It's time to break the chain - the life of a chained dog
A chained dog is a dog kept in solitary confinement, tethered away from the house for months, or even years.
It’s one of the most common forms of neglect, and psychologically and physically destroys the lives of so many dogs.
They wear heavy, thick chains around their neck, and are often desperate for even just one moment of attention. Chained dogs are ‘out of sight, out of mind’ – banished to a life of loneliness like a lawn ornament that serves no purpose. Once loved, now unwanted. And yet it’s not against the law to chain your dog.
The recommended best practice in New Zealand’s code of welfare for dogs is that dogs should have at least 60 minutes every day off the lead or chain or out of the run, with freedom to explore their immediate environment. Unfortunately, recommended best practice is not legally enforceable. As long as they have food, water, shelter, and are in good health, there’s legally not much the SPCA can do.
Life or death
SPCA inspector Melissa recalls a case two years ago. “I arrived at the property and saw a dog chained up in the far corner.” She had shelter, but barely. She was in good body condition, but only just.
“I had to take a photo because the pleading look in her eyes said it all,” she says. “She was four years old and had spent her whole life on that chain.”
Melissa believes this photo, that she still carries, truly represents the definition of a chained dog: a sad, shutdown, social animal who spends their life in isolation. She says she has lost count of how many times she has arrived at a property to find a chained dog.
But if the owner has satisfied all the legal requirements mentioned above, all she can do is offer advice, and feel helpless as she is forced to walk away. “I always try to improve that dog’s life before I leave,” Melissa says. “I lengthen the chain, give them blankets, or try to encourage exercise options – even if it’s just a few minutes throwing the ball. I carry toys around with me so I can leave the dogs with something to play with. Even though I can’t give them a brand new life, every little difference changes their whole world.”
But for some chained dogs it can mean life or death if nobody steps in to help. They might have a life-threatening infection from a collar wound, or they could be so emaciated it’s a miracle they’re still alive.
Thankfully, in these situations SPCA inspectors can legally remove the dog from the property, and urgently seek the treatment they need.
Why do people have chained dogs?
Chaining a dog is a widespread practice, because many people think it’s an acceptable way of confinement. “It’s hard to say how common it is, but about 70% of dogs I see are chained,” says Melissa. “Sometimes every property I visit in a day is because of complaints about chained dogs. People genuinely don’t have any idea that what they’re doing is wrong,” she says. “I use the ‘how would you feel’ approach, and it’s only then that they start to think about it. Often that’s all it takes for them to realise.”
There are many reasons why a dog might end up chained or tethered like this. Perhaps the dog keeps escaping from the yard, or maybe that cute puppy turned into a dog that is too boisterous for their owner to deal with. Whatever the reason, it’s something that SPCA inspectors see far too often.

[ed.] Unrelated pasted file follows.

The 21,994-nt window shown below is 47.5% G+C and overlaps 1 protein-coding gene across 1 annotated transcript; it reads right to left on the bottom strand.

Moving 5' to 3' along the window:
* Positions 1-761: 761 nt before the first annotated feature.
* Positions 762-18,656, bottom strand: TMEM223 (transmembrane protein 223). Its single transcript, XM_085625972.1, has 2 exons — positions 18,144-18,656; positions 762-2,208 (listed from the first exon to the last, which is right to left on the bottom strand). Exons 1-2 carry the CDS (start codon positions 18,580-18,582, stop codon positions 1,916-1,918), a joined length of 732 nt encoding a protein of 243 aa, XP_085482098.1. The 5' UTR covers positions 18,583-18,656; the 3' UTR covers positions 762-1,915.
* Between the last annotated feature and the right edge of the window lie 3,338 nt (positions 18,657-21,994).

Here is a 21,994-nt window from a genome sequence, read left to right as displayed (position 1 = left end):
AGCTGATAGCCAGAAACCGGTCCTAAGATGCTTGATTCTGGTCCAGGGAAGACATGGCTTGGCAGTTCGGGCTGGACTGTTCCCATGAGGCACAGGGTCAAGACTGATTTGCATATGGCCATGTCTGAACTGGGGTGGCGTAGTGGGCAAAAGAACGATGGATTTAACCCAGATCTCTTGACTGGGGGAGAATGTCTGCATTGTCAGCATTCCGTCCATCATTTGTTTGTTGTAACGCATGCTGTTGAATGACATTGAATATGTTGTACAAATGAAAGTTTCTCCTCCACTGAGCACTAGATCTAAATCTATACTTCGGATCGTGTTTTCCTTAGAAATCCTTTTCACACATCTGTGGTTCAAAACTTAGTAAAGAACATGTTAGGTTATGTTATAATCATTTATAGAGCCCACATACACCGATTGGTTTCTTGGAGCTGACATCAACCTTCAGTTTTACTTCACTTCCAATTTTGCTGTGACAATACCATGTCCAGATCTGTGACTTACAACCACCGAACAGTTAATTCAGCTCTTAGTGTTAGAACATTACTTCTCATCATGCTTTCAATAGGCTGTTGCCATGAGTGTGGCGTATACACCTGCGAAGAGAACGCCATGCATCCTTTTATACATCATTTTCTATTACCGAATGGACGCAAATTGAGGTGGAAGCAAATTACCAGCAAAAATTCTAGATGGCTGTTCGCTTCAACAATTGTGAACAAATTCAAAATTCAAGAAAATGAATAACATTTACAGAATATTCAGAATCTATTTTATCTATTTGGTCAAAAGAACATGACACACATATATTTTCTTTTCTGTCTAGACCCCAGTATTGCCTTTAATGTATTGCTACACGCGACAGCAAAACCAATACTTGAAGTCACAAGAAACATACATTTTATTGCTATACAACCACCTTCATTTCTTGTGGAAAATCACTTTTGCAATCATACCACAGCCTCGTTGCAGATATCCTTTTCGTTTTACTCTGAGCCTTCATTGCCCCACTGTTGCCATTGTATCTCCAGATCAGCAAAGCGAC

Inadequate fencing is a common reason because legally you must keep your dog secured on your property. If a dog has a tendency to jump the fence, or there is no fence at all, they will go wandering and may get impounded by animal management. Dog owners want to avoid the fines, and feel that chaining their dog is the only solution.
Owners may also chain their dogs as a solution to behaviour issues. When puppies get older and start chewing, being destructive, or jumping up on people, a chain can be seen as an easy option to deal with these behaviours.
“When dogs reach the adolescent age, they begin to test boundaries, or become afraid of things. They jump up, bark, and start to get naughty,” says SPCA veterinary behaviourist Dr Jess Beer.
“But this is the most important stage of the dog’s life. Chaining them puts them in a situation where they’re deprived of learning and have no appropriate outlet to release their energy. That’s when the real problems start.”
What's wrong with chaining a dog?
A responsible dog owner fills the day of their canine companions with a variety of activities: exploring the neighbourhood park, playing with toys, interacting with their family, meeting new friends, treats and meals, and snoozing in a sunny spot of the house. They spend time and energy to shape their new puppy into a happy, well-adjusted, stable adult dog who can take on the world with ease.
For dogs at the end of the chain, their days are filled with boredom and frustration. This can cause severe behavioural and physical issues.
Being restricted to only a small area creates extreme frustration for a dog. This frustration results in stereotypic (repetitive) behaviours such as pacing, circling, barking or excessive grooming.
The lack of socialisation resulting from a dog being constantly chained or tethered can also lead to problems interacting with humans, other dogs, and other animals. The ‘five freedoms’ state all animals should have the freedom to express normal behaviour. They should have sufficient space, proper facilities and the company of the animal’s own kind. Chaining a dog completely limits these natural behaviours and desires. It’s particularly damaging when a young dog is chained.
“When you restrict a young animal’s ability to learn, touch or smell, it stops the brain pathways from forming,” says Jess. “If you deprive a puppy, they don’t learn vital life skills. It’s the equivalent of locking a child in a room. This mental deprivation causes significant anxiety and depression.”
Other common behavioural issues seen in chained dogs include:
- Anxiety and fear-based aggression towards the unknown, including new people and objects
- A heightened defence drive due to the inability to escape or move